Written by Alecia Kates
“We don’t like what you did and we called the manager to complain!” That was the running theme of the feedback we received after completing 10 hours of landscaping work through the Rock the Block neighborhood cleanup project. We hoped our hard work to beautify 13 properties on 6th Avenue would inspire others to improve their businesses and homes. That was not the case, at least not initially.
As the executive director of our Main Street Urban Neighborhood District, I anticipated my greatest challenge would be to raise millions of dollars to fund a streetscape improvement effort or entice developers to see 6th Avenue as the next greatest area for commercial property development. By far, understanding the most effective way to engage the people is the most interesting piece of the puzzle.
After hearing the opinions of seemingly every Des Moines resident on how to transform 6th Avenue, I decided one more opinion couldn’t hurt. So, I asked one of the residents to specifically identify what he did not like about the landscaping job. We listened to each other’s perspectives and eventually compromised on the choice of the plants and their placement. He decided to help with the landscaping project on the spot. I helped him sort the plants and showed him different ways to arrange them. Meanwhile, he invited several of his neighbors over to hear about our revitalization plans.
By the end of our conversation, he shared his vision to have neighborhood picnics that would bring the community together. I promised that if he put together a committee and gave me a budget, my organization would help sponsor the neighborhood event. Two days later he reported back to me that he came up with a draft budget and that a neighbor was working on a flier for the event. He even asked if I had extra materials for landscaping the garden in the back of his apartment building. He was eager to meet again to plan the rest of the event. It was at that point, I realized I found one of the neighborhood’s leaders.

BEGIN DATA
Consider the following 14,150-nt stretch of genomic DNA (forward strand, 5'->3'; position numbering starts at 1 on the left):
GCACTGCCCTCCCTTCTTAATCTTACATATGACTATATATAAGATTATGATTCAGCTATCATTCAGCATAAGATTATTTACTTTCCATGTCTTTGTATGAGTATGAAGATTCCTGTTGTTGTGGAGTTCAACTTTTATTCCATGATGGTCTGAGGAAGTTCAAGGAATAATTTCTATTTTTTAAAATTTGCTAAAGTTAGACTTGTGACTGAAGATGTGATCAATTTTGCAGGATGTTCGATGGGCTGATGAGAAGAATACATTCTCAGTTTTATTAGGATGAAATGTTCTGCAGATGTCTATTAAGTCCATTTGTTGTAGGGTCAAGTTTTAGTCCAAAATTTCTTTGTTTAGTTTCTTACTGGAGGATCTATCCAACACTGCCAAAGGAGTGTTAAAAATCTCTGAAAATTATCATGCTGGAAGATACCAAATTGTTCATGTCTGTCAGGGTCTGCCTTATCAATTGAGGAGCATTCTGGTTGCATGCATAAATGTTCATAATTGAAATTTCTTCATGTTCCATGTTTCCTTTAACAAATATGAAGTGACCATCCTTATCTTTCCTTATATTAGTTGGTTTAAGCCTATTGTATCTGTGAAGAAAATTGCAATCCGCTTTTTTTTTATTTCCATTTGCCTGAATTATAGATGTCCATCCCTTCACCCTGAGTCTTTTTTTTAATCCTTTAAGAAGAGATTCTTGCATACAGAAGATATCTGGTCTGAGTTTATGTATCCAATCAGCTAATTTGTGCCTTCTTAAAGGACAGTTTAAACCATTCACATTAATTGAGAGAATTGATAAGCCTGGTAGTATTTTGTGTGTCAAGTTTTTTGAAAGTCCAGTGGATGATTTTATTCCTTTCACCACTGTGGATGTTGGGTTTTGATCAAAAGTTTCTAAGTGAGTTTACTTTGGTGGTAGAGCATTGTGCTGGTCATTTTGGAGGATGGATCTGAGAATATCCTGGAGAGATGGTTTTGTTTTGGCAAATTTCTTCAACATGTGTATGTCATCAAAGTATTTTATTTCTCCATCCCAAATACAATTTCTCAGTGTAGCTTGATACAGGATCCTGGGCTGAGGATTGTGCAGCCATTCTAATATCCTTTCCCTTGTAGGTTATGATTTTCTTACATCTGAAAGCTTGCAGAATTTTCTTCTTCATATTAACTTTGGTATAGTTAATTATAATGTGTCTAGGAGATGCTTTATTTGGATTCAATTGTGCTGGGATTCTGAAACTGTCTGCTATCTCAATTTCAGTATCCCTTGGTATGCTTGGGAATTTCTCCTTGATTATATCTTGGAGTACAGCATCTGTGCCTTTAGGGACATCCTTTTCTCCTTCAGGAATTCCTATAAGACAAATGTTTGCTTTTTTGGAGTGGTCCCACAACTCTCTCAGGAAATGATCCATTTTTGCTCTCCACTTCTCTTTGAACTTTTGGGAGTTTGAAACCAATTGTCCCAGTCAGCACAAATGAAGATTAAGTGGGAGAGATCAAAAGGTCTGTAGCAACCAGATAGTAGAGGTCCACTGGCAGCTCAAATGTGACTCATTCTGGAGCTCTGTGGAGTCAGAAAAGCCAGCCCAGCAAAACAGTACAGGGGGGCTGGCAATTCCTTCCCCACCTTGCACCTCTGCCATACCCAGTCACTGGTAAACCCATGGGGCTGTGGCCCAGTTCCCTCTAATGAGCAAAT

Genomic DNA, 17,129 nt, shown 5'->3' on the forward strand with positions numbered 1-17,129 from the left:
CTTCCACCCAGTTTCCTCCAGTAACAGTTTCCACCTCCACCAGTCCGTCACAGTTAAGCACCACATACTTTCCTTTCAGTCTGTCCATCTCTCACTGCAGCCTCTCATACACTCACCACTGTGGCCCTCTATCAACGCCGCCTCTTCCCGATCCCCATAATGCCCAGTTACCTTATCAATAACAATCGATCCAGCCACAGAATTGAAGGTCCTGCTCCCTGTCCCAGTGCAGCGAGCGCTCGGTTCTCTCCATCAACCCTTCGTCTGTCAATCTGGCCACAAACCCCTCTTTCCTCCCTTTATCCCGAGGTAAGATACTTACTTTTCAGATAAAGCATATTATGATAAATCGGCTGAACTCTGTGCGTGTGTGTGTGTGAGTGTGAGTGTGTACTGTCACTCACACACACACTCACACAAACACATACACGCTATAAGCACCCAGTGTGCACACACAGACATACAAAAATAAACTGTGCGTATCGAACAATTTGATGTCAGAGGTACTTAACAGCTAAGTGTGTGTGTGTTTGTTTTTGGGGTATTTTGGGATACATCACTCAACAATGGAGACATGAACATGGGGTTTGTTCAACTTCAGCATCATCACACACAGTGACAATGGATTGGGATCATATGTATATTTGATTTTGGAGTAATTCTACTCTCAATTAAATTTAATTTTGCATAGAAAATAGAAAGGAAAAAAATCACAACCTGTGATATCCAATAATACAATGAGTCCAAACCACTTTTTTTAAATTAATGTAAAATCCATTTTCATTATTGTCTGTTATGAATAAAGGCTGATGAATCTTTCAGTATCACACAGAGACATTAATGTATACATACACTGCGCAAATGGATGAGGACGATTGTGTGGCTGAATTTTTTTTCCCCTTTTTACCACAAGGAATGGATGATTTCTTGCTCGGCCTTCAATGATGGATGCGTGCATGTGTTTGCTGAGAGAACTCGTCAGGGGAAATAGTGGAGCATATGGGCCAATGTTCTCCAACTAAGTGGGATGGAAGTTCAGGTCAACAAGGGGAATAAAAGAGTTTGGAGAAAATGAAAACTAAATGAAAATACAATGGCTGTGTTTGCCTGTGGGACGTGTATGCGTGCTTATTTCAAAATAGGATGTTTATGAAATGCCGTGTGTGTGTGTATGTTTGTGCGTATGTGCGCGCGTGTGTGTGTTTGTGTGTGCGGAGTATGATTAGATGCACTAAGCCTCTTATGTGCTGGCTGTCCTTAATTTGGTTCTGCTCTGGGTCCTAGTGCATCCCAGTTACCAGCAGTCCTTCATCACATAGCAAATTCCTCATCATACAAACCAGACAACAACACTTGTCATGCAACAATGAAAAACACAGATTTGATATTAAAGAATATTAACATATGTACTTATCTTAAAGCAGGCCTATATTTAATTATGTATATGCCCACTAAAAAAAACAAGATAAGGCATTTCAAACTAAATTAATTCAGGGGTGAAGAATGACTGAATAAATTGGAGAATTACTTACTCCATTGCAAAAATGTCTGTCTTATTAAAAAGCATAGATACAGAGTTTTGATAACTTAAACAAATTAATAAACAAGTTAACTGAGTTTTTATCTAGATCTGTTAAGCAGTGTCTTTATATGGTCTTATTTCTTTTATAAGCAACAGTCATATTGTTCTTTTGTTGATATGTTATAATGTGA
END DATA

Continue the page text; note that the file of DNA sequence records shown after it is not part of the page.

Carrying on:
It’s the people that create the memories and make the buildings important. It’s the residents whose purchases will sustain existing and new businesses in the district. I came into this work with the idea that I somehow needed to change things; however, to make meaningful change, the first order of business is to work with the people and resources already there. With the help of the community, there is so much exciting progress on the 6th Avenue Corridor — from partnering with the Public Art Foundation in order to design art concepts for the streetscape to achieving a zero vacancy rate to creating 7 new businesses and 13 new jobs.
Revitalizing one of the lowest income and most diverse communities in Iowa has its challenges: fundraising, planning, and recruiting volunteers, to name a few. Although challenging, the most rewarding part is engaging the people. As much as revitalization is about giving new life to a community, it's also about celebrating the life that already exists.
Alecia Kates is executive director of the 6th Avenue Corridor, Inc., a Main Street organization and recent recipient of the Public Art Foundation Award. Alecia attended the 2010 National Preservation Conference as a Diversity Scholar and will attend the National Main Streets Conference in Des Moines, Iowa to be held May 22-25, 2011.
Would you like to attend the National Preservation Conference as a member of the 2011 Diversity Scholarship Program? We are now accepting applications for this year’s conference, which will take place in Buffalo, New York from October 19-22. The deadline to apply online is June 1, 2011.